The show’s themes of family are also exemplified in Maya Lopez, the head of the Tracksuit Mafia, whom Fisk regards as a daughter and one of his greatest assets. Deaf since birth, Maya communicates only through sign language (with helpful subtitles often appearing for our benefit) and violence thanks to being raised by her doting father, William Lopez (Zahn McClarnon), to be a keen fighter, thinker, and to closely observe and anticipate the movements and intentions of others using her other senses. Maya is thus a brutal and highly skilled fighter despite her lack of hearing and artificial foot; she was devested when Ronin murdered her father, the original head of the Tracksuit Mafia, and vowed to hunt him down and kill him, a vendetta that causes her close friend and second-in-command, Kazimierz “Kazi” Kazimierczak (Fra Free), to grow concerned not just for her welfare but for attracting undue attention to their organisation and angering the Kingpin. Distrustful and filled with rage, Maya has her goons target Kate as she’s their only lead to Ronin and refuses to listen to Clint’s claims that the vigilante is dead or Kazi’s attempts to reason with her; Clint goes so far as to ask Kazi to convince Maya to veer from her path as it can only lead to her destruction. Although Clint has the edge in terms of experience and adaptability, Maya proves the more agile and skilled of the two with her kicks and flips; still, Clint is able to subdue her and threatens to kill her if she continues to target his friends and family. Using a mixture of words and sign language, he attempts to relate to her since they’re both essentially living weapons but she only relents when she’s faced with the irrefutable proof that it was Fisk who ordered her father to be killed. As if Maya wasn’t bad enough, she has a whole gaggle of tracksuit-wearing goons at her disposal; the Tracksuit Mafia are a quirky bunch who all wear matching clothes and repeatedly end their sentences with “Bro”. The Tracksuits exhibit an amusing and interesting amount of personality; while they all dress and somewhat sound, look, and act alike, they’re not just mindless minions. They mock Clint and Kate, subjecting them to nonstop Christmas tunes while tied to kiddie rides, enjoy RUN DMC’s “Christmas in Hollies”, are fond of their lairs and offended when people question them and their methods, and are seen as both ruthless and clumsy, which ties into the themes of vulnerability and flawed characters.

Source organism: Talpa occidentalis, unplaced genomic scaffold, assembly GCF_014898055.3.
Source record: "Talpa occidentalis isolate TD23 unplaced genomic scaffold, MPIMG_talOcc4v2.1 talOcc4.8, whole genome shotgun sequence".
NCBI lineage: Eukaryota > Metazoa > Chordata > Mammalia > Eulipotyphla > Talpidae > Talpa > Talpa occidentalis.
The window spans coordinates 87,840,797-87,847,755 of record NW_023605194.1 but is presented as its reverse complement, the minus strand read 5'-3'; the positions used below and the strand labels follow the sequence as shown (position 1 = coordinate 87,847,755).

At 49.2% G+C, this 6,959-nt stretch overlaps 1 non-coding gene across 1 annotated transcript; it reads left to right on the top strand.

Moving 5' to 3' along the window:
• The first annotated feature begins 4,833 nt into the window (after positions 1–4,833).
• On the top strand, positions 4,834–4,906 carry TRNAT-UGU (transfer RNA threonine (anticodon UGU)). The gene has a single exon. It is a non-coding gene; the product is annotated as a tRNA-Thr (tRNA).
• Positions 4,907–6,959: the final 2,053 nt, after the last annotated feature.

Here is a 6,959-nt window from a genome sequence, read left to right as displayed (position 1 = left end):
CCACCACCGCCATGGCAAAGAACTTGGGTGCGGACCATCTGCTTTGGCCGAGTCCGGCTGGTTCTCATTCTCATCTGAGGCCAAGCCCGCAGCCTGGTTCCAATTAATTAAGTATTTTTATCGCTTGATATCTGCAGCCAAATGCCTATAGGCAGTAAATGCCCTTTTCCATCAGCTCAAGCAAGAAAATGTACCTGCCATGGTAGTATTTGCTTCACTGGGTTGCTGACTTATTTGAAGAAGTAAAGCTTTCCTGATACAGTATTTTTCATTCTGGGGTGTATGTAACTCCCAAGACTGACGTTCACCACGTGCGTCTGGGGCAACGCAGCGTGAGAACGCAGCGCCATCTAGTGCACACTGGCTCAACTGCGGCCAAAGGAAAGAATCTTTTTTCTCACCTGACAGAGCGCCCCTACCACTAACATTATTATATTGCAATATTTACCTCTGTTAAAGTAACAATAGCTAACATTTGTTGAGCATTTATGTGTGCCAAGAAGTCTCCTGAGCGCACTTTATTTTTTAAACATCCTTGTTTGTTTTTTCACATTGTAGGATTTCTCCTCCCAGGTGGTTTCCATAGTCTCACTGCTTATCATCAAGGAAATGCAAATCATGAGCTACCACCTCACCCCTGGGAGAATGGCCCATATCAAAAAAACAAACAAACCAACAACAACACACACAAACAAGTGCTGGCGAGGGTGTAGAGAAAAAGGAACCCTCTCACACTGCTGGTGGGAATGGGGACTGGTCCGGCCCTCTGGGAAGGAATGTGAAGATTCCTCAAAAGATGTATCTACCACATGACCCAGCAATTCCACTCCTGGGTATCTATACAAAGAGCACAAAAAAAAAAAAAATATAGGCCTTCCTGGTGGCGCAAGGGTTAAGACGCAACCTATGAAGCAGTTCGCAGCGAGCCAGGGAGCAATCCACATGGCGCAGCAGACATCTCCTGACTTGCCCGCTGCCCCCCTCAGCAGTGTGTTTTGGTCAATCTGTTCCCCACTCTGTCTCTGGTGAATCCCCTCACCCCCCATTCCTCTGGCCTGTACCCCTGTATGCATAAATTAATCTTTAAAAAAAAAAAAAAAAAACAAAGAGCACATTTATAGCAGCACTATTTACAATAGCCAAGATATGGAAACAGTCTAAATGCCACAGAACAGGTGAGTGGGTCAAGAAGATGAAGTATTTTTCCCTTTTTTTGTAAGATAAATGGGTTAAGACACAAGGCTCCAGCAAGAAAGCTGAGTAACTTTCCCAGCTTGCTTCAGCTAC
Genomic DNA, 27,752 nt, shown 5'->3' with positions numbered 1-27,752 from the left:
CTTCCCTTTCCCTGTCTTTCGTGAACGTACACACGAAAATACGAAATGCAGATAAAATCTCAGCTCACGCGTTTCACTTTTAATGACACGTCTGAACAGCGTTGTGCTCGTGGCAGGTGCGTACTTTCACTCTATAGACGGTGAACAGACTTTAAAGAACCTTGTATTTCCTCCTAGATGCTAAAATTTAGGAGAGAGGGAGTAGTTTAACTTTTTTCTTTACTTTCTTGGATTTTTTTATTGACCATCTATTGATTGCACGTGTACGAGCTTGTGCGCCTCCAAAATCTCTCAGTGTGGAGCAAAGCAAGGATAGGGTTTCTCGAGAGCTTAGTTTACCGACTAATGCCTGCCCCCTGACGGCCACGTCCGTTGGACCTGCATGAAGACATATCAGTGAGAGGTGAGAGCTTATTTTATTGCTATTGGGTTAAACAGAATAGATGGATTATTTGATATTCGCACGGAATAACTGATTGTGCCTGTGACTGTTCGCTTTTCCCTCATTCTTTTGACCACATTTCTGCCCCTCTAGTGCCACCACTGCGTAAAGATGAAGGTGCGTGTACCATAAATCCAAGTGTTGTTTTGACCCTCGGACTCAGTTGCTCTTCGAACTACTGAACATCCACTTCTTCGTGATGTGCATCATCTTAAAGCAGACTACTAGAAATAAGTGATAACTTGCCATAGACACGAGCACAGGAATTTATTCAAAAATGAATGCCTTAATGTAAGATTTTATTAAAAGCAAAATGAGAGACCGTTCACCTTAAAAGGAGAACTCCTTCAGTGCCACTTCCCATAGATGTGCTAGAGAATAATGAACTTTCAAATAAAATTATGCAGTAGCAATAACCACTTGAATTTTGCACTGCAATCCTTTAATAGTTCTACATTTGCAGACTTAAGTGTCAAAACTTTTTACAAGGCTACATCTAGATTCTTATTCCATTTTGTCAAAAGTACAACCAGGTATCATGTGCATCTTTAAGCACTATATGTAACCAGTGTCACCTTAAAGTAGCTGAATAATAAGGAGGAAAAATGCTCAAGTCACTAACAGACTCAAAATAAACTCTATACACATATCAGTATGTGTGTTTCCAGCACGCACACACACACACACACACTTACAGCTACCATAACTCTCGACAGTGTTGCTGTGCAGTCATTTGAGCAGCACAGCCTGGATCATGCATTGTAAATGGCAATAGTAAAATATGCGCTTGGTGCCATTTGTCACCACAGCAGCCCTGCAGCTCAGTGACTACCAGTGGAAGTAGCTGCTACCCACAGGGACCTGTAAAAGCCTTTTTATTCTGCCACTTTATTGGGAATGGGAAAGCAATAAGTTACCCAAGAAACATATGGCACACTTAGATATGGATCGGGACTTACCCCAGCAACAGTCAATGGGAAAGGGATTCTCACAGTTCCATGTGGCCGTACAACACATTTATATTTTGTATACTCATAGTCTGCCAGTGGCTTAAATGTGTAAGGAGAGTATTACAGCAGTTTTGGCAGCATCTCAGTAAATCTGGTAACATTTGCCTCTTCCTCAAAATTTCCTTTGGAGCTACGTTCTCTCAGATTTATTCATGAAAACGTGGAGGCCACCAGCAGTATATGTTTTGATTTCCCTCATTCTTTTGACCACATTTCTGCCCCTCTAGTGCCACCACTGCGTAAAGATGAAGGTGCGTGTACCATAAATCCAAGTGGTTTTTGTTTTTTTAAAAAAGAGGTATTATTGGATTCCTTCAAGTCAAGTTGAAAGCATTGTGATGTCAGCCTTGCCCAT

Family is also a driving motivation behind Yelena’s vendetta; a flashback shows that, after the end of Black Widow (Shortland, 2021), Yelena was snapped away while freeing her fellow “sisters” from their programming. From her perspective, she instantly returned, finding her surroundings changed and life having moved on five years in the literal blink of an eye. Disorientated, her first thought was to find Natasha and she was devastated to learn that she was not only dead, but that Clint was responsible. I get that she’s blinded by rage and grief, but she’s very quick to judge Clint based on his bloody past considering how shady her own past is. Still, despite wishing to kill Clint, Yelena goes out of her way to warn Kate off him using her own signature (and awkward) brand of persuasion and even respects Kate’s ability and tenacity (it’s clear that she’s holding back during their encounters), but cannot condone her admiration of the man she believes killed her sister. Her final confrontation with Clint sheds some light on her motivations; refusing to fight, Clint relates a version of what happened to Natasha and takes a massive beating as Yelena works her grief out on him, blaming him for not fighting or trying harder and he’s only able to get through to her by sharing the secret whistle and knowledge he has of her from Natasha. It seems she’s jealous of the time Clint got to have with her and for not being there to try and stop her, and she finally realises that they both loved her and that she’s been consumed by anguish and gives up her vendetta (though their relationship remains noticeably frosty). And then there’s Fisk, making his official debut in the MCU and, presumably, tying the events of the Marvel Netflix shows closer to this shared universe; forced into a business arrangement with Fisk to pay off Derek’s debt, Eleanor angers the Kingpin when she not only tries to back out of their arrangement to keep Kate from knowing the truth but also tries to blackmail him. Garbed in his trademark white suit, Fisk exudes the same menace and authority as he did in Daredevil (2015 to 2018) with even the subtlest movements and it’s honestly fantastic to see him brought in as such a threat. He’s dangerous enough to put the wind up Clint and is known for reacting to insults with ruthless aggression; his threat is so tangible that Clint finally recognises Kate as his partner and vows not to leave until he’s been dealt with. Having trained and raised her as his own, Fisk admires Maya and demonstrates a respect and love for her but remains a natural manipulator and has a rage seemingly boiling under his skin. The audacity of Eleanor and Maya’s actions, and the reappearance of Ronin, enrages and insults him, leading to him personally attacking Eleanor after his plot to have Kazi assassinate her backfires. Here, we see his incredibly physical strength; he easily rips off a car door, shrugs off and breaks Kate’s arrows, and even survives being hit by a car and caught in an explosion when Kate’s forced to rely on her trick arrows to counter Fisk’s near-superhuman strength. Although wounded, the Kingpin manages to flee, only to be confronted by Maya; his attempts to reason with her apparently fall on deaf ears (…no pun intended) and result in his death at her hands, though we don’t actually see the shot or him die so I’m confident he’ll resurface at some point.